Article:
As far as the eye can see

As far as the eye can see

When we disembarked, all we could say was wow.  Wow.  Notte Bianca gathered quite a crowd that filled almost every square inch of the streets.  We decided this could be very festive, so we threw ourselves into the fray and wriggled our way through the sea of humanity for quite a while.  Valletta looked pretty; a lot of the buildings had up-lighting illuminating them and there were randomly placed street performers doing their thing.

Inside St. John's Co-Cathedral

Inside St. John’s Co-Cathedral

Because the museums and such were free, we just had to take advantage of that and went into St. John’s Co-Cathedral.  Holy smokes.  I had no preconceived notions about what to expect, but whoa, this wasn’t your everyday cathedral.  It was built by the Knights of Malta and every square inch is ornately decorated.  Everywhere you turned was another artistic masterpiece, whether it was the stonework, the paintings, or the gold leafing.  Also inside is a masterpiece by Caravaggio, called The Beheading of St. John the Baptist (no photos allowed, unfortunately).  We waited in line to see it and were glad we did:  it’s massive, at almost 12 feet by 17 feet.  There was a curator talking about the painting over a microphone, and we were able to learn that Caravaggio finished the entire thing in 10 days and the Grand Master Knight was so tickled pink about it he told Caravaggio he could have anything he wanted.  Well, he wanted to be a Knight.  Ok, done.  One month later there were some sort of shenanigans between him and the cathedral’s organist which angered the knights.  They declared that behavior was not very Knight-like, stripped Caravaggio of the title and threw him into the slammer.  Shortly thereafter, he was able to escape (many say it was with the aid of the Grand Master) and went to Sicily for a while before ending up in Tuscany.  He died at age 39 under mysterious circumstances.  And there you have it.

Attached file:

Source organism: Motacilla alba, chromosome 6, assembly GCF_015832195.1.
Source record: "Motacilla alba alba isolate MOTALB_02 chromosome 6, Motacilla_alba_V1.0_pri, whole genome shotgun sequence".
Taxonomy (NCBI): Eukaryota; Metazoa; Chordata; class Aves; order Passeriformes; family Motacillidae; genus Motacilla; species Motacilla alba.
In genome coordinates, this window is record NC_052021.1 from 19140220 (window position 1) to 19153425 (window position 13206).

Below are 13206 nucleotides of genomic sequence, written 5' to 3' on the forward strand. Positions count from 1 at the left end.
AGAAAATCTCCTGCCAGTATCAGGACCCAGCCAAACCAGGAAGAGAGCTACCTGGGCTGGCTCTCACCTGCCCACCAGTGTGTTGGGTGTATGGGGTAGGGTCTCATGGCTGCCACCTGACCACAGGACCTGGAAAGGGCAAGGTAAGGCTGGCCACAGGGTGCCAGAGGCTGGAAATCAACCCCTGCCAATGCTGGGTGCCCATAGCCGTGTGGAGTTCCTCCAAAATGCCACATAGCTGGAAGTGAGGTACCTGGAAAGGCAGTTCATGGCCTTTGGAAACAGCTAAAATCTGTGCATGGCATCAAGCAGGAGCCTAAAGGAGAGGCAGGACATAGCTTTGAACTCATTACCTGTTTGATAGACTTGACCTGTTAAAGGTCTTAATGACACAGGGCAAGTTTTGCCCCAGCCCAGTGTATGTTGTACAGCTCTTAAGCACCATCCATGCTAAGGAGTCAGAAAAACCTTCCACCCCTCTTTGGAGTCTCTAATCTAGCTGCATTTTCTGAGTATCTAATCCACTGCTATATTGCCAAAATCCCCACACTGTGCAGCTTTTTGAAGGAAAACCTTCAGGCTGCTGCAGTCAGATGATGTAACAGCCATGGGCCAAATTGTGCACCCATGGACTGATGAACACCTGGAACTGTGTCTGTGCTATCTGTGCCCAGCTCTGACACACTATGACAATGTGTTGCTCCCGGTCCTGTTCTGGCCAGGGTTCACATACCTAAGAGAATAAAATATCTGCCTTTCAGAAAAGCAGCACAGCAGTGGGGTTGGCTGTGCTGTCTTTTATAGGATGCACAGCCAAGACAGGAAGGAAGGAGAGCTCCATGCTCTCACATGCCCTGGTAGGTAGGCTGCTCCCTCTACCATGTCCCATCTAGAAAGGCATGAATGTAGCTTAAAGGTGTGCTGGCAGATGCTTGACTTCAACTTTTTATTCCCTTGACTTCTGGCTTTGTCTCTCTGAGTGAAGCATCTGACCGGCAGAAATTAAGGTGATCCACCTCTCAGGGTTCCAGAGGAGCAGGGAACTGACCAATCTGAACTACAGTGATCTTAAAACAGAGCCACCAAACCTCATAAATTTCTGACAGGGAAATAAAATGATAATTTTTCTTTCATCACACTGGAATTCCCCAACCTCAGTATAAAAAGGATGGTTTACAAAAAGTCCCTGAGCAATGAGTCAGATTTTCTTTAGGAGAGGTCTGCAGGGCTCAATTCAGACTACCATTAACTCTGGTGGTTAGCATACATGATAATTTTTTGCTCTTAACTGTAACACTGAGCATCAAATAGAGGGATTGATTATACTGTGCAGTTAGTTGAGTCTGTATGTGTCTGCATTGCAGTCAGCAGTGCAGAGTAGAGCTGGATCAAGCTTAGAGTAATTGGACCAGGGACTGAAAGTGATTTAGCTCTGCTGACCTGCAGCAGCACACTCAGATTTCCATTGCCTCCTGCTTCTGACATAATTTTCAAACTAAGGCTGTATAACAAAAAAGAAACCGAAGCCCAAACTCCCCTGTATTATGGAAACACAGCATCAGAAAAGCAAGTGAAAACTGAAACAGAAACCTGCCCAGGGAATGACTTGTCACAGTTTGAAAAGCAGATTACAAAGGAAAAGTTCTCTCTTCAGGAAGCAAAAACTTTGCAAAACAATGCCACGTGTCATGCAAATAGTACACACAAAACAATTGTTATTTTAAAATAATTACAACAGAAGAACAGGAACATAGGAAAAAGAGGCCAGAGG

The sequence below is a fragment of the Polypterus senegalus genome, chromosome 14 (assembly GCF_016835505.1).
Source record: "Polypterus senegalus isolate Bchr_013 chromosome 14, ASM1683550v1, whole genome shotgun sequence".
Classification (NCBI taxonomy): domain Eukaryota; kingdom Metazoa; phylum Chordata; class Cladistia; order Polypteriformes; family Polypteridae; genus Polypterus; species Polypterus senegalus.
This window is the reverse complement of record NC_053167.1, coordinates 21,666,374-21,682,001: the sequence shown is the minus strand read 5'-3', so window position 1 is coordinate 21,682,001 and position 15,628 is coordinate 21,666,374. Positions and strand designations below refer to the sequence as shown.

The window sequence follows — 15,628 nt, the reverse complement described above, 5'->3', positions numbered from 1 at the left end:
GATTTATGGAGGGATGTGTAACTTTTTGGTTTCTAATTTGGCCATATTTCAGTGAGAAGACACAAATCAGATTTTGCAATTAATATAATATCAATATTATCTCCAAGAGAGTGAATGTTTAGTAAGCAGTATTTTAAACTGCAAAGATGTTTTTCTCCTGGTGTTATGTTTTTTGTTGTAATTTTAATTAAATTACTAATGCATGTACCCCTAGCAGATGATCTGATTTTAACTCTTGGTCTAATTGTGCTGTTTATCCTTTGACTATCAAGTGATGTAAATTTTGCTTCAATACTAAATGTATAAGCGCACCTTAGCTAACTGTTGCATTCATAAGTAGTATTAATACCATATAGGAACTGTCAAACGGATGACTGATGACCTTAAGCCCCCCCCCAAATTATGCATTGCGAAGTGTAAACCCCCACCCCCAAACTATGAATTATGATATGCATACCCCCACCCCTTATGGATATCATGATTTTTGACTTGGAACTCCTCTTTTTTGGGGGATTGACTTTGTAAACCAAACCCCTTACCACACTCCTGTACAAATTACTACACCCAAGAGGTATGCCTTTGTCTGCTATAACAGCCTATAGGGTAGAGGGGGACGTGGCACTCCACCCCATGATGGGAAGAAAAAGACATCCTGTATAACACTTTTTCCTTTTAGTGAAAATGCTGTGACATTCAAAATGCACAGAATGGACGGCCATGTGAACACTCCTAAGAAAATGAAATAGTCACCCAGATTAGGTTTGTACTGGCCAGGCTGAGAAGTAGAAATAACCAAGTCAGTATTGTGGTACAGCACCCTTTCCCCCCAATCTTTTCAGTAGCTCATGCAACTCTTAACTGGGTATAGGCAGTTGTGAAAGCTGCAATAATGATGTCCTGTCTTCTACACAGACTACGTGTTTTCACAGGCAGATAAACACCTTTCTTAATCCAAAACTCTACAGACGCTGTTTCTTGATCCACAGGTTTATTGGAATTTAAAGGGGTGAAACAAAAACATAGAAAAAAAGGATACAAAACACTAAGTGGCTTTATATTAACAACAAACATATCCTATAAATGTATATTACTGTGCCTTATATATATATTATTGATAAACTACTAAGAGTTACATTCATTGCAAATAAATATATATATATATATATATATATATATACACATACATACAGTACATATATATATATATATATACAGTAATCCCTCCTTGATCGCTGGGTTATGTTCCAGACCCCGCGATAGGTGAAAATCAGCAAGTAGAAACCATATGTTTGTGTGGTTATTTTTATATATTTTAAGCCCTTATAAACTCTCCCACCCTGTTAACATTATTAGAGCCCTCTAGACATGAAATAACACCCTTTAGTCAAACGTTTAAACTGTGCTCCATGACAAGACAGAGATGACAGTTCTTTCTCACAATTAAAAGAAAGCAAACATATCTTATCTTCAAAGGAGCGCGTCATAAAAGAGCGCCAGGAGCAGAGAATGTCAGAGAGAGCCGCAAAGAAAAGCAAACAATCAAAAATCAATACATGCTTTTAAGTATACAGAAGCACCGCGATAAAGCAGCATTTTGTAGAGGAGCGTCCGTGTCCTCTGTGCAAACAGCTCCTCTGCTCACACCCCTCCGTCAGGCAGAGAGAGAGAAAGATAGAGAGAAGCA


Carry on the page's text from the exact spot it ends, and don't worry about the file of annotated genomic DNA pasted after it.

Choir performing outside St. John's Co-Cathedral

Choir performing outside St. John’s Co-Cathedral

Our next stop was going to be the Archeology Museum but it was a madhouse and we’d just about had enough of the crowds by this point.  Instead, we opted to go back to the main bus terminal.  In a word:  shitshow.  Mobs of people were fighting to get on buses that came few and far between, and there were no crowd control measures.  Meanwhile, a bunch of Arriva employees stood around the perimeter of the madness doing nothing but chatting in groups and smoking, safely tucked out of the fray.  We found the correct bay the bus we needed would depart from and stood behind the other people who were waiting but I think we were among the few who believed in the concept of “queue.”  Eventually so many people had surrounded us that we were trapped in the middle of the chaos.  And every time a bus pulled up it was like a drawstring was pulled tightly around the crowd and we’d find ourselves getting crushed from all sides as 25 foot wide crowd of people pushed and shoved their way toward the 4 foot wide bus door.  I began to realize how easily people become trampled to death, as it was every man, woman, and child for themselves.  After several buses came and went we were finally able to squeeze ourselves onto one and felt fortunate to have escaped unscathed.

Once back in our neighborhood, we walked down to the marina and stopped for a smoothie and a virgin strawberry mojito.  While alcohol – and gallons of it – would have helped settle the nerves after that bus ordeal, we were on an alcohol embargo until I got better.  Dammit, we picked the wrong night to stop drinking.